Peter Gabriel Is Worth the Wait
With one of the most dynamic voices in rock and an enigmatic persona, Peter Gabriel remains a fascinating performer. The former Genesis singer had not embarked on a headlining tour since 2014, but made a triumphant return this year. His highly anticipated world tour began in May with a performance in Kraków, Poland. The gig saw Gabriel dig into his impressive catalog of material, while also debuting many songs from his new album, i/o. Gabriel’s sold out North American leg began Sept. 8 in Quebec and ended Oct. 21 in Houston. He has yet to announce any plans for 2024, but given the excitement surrounding his return to touring, fans everywhere are hoping the wait for further concerts won’t be long.


Foo Fighters’ First Show With Josh Freese
Following the tragic death of drummer Taylor Hawkins in 2022, the Foo Fighters would have been forgiven if they wanted to take a little time off. Of course, that’s not really Dave Grohl’s style. So, after honoring their departed friend with a pair of star-studded tribute concerts, the Foos returned in earnest in 2023. Speculation surrounding who would replace Hawkins behind the kit became internet fodder, but veteran Josh Freese was revealed as the new drummer in May. Days later, the band played their first official headlining gig since Hawkins’ passing, delivering an electric set at the Bank of New Hampshire Pavilion. The group tore through classics like “Everlong,” “Best of You” and “My Hero,” while also debuting material from their 2023 album But Here We Are.


Joni Mitchell’s Triumphant Return
To say that Joni Mitchell’s return to performing was unexpected would be an understatement. Though she’d made occasional onstage appearances, it had been roughly 20 years since the acclaimed singer-songwriter played a headlining set. After Mitchell suffered a brain aneurysm in 2015 that forced her to re-learn how to walk, talk and play music, many fans assumed her concert days were over. Yet, on June 10, there she was, delivering a rousing 24 song performance at the Gorge Amphitheater in Washington. Joined by an array of musicians whom she has influenced – including Brandi Carlile, Annie Lennox, Allison Russell, Marcus Mumford and Sarah McLachlan – Mitchell played material from throughout her storied career. It was an emotional and uplifting night for everyone in attendance, including the star herself.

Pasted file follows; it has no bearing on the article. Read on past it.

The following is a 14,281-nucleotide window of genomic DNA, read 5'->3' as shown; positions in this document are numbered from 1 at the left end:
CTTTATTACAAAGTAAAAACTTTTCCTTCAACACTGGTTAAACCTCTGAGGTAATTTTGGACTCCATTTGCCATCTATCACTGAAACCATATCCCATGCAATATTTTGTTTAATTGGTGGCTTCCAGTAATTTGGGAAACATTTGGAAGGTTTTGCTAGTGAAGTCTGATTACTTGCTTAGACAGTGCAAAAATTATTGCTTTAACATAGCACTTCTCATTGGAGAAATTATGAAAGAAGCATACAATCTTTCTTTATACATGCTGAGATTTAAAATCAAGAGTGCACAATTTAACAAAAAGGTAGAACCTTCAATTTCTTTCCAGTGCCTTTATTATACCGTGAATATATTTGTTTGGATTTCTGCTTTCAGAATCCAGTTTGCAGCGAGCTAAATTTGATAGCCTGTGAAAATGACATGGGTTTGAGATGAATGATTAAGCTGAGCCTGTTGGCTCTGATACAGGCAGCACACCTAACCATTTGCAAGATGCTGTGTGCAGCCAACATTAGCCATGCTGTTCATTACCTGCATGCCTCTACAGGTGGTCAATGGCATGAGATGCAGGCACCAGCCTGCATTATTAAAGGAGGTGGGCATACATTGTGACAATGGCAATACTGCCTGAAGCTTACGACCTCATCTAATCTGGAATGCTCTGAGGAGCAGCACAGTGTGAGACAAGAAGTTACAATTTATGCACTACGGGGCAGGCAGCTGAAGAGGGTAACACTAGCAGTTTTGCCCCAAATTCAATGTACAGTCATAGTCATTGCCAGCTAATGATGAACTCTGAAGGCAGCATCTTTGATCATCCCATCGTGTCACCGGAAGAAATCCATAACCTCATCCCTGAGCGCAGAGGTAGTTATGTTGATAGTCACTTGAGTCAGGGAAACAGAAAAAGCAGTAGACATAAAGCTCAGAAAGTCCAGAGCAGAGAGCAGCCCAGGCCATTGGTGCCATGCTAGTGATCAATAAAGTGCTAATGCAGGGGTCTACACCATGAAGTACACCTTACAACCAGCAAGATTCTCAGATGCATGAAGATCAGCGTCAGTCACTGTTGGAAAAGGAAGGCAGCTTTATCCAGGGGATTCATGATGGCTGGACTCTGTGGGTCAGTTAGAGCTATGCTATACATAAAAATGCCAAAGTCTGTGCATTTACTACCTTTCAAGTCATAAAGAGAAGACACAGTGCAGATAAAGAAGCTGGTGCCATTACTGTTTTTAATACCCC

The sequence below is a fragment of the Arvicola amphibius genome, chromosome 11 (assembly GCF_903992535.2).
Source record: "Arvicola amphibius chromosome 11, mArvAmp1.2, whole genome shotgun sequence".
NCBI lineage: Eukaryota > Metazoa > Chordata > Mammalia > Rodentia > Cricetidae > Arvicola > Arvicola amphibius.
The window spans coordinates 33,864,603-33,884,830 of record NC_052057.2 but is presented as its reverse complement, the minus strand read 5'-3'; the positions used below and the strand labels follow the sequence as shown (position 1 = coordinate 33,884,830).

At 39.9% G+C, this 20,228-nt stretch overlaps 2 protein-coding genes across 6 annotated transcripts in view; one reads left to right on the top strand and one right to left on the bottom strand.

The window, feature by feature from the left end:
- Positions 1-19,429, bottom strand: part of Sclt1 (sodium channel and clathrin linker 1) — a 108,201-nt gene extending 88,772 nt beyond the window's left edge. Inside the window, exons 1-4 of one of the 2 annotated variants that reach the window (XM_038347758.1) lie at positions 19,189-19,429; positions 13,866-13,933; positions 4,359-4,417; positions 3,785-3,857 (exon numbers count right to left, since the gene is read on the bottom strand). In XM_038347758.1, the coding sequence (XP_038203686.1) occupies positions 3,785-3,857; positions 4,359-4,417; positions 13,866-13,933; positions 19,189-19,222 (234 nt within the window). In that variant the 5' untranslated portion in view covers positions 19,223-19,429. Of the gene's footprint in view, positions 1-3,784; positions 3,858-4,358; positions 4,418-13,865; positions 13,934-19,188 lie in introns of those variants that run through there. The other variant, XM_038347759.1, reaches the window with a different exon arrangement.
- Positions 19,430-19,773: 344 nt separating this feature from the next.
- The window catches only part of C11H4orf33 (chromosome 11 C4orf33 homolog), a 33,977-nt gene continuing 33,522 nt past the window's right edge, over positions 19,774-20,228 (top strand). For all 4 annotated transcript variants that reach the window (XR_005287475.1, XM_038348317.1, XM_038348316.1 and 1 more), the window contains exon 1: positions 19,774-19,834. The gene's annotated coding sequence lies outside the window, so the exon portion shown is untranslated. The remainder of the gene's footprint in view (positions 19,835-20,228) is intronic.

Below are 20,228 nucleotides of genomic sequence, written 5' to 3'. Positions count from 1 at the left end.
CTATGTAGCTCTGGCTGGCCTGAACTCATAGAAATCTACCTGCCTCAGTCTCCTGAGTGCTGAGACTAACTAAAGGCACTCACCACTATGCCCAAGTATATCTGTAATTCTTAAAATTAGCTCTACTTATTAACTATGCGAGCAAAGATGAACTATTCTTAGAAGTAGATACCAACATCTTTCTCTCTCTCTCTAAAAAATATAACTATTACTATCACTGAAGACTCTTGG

Elton John’s Yellow Brick Road Comes to an End
Elton John began his Goodbye Yellow Brick Road farewell tour in 2018, but the pandemic and a hip injury stretched the trek out longer than expected. In 2022 he played his final U.S. date on the tour, and in 2023 it officially wrapped up in Stockholm. The Swedish city was where Elton played his first show in 1971, so there was definitely added sentiment on an already emotional night. Before playing his final song, the Rocket Man gave a heartfelt speech thanking fans around the world who have supported him for over 50 years. “I wouldn't be sitting here and talking to you if it wasn't for you,” John declared. “You've bought the singles, the albums, the CDs, the cassettes but most importantly you've bought the tickets to the shows. And you know how much I love to play live. It's been my lifeblood to play for you guys and you've been absolutely magnificent, thank you!"


Foreigner Begins Their Long Goodbye
On July 6, Foreigner kicked off their farewell tour with a performance at the Ameris Bank Amphitheatre in Atlanta. The hits came fast and furious, with “Double Vision,” “Feels Like the First Time,” “Juke Box Hero” and “I Want to Know What Love Is” among the many highlights. “It couldn't have gone better," bassist Jeff Pilson told UCR after the concert. "The audience was fabulous. You could really kind of feel the emotions of people knowing that this is the beginning of our farewell tour." The gig was the first of many for Foreigner, as the band plans to spend two years saying goodbye. A Las Vegas residency and summer tour alongside Styx have already been announced for 2024.